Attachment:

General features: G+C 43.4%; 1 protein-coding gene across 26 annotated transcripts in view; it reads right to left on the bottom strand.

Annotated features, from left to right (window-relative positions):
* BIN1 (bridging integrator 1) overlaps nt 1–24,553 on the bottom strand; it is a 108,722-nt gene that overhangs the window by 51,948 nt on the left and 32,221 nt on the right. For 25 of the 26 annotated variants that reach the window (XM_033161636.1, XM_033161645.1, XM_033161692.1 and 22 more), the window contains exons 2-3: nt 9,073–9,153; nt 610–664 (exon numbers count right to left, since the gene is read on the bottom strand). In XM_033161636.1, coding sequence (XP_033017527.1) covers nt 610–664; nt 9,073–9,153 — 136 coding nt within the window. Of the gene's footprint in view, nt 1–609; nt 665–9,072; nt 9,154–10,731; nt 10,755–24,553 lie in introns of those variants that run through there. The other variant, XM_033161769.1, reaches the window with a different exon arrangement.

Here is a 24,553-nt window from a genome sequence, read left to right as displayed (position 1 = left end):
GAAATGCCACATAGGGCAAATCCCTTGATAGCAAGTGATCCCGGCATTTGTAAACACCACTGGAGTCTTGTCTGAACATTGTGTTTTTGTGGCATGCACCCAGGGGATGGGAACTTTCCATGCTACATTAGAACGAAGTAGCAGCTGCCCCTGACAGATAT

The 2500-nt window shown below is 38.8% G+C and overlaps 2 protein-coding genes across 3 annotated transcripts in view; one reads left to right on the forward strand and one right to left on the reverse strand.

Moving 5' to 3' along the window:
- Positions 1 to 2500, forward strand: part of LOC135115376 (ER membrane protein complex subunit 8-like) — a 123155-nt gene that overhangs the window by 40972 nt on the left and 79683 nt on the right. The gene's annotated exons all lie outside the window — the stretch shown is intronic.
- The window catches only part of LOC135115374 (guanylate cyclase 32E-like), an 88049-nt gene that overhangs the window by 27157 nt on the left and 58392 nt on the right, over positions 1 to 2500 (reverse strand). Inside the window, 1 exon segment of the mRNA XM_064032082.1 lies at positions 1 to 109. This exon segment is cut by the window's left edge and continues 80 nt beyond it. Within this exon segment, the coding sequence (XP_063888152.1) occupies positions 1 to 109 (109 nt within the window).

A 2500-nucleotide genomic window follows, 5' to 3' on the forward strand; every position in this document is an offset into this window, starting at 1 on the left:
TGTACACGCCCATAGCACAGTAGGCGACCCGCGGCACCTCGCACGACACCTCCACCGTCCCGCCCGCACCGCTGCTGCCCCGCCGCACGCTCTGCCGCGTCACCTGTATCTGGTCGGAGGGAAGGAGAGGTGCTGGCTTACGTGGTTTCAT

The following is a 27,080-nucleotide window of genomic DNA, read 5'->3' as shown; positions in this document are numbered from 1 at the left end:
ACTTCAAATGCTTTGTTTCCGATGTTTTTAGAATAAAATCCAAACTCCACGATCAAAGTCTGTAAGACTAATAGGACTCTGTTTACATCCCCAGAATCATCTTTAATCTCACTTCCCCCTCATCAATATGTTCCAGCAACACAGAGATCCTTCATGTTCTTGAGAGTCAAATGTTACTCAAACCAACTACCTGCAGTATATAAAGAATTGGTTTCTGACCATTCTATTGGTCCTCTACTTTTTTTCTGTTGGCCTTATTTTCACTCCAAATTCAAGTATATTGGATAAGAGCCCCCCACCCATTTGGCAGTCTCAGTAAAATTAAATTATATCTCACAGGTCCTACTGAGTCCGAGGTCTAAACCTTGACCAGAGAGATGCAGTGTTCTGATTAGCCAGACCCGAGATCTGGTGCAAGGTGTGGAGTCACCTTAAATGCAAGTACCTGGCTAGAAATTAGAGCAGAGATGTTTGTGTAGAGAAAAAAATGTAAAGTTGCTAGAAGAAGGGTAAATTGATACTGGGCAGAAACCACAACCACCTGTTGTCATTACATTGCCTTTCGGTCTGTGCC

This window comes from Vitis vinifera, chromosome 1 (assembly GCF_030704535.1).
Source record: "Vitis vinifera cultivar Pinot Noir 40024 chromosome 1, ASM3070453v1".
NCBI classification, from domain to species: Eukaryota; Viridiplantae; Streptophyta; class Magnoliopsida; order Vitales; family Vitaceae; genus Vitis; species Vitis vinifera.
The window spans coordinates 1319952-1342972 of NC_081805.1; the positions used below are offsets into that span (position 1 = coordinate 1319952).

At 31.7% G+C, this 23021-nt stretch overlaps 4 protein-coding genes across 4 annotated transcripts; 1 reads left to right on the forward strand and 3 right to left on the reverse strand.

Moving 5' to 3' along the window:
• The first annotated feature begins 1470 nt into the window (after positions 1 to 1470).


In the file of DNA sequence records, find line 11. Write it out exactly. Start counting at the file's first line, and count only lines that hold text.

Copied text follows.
TGTACACGCCCATAGCACAGTAGGCGACCCGCGGCACCTCGCACGACACCTCCACCGTCCCGCCCGCACCGCTGCTGCCCCGCCGCACGCTCTGCCGCGTCACCTGTATCTGGTCGGAGGGAAGGAGAGGTGCTGGCTTACGTGGTTTCAT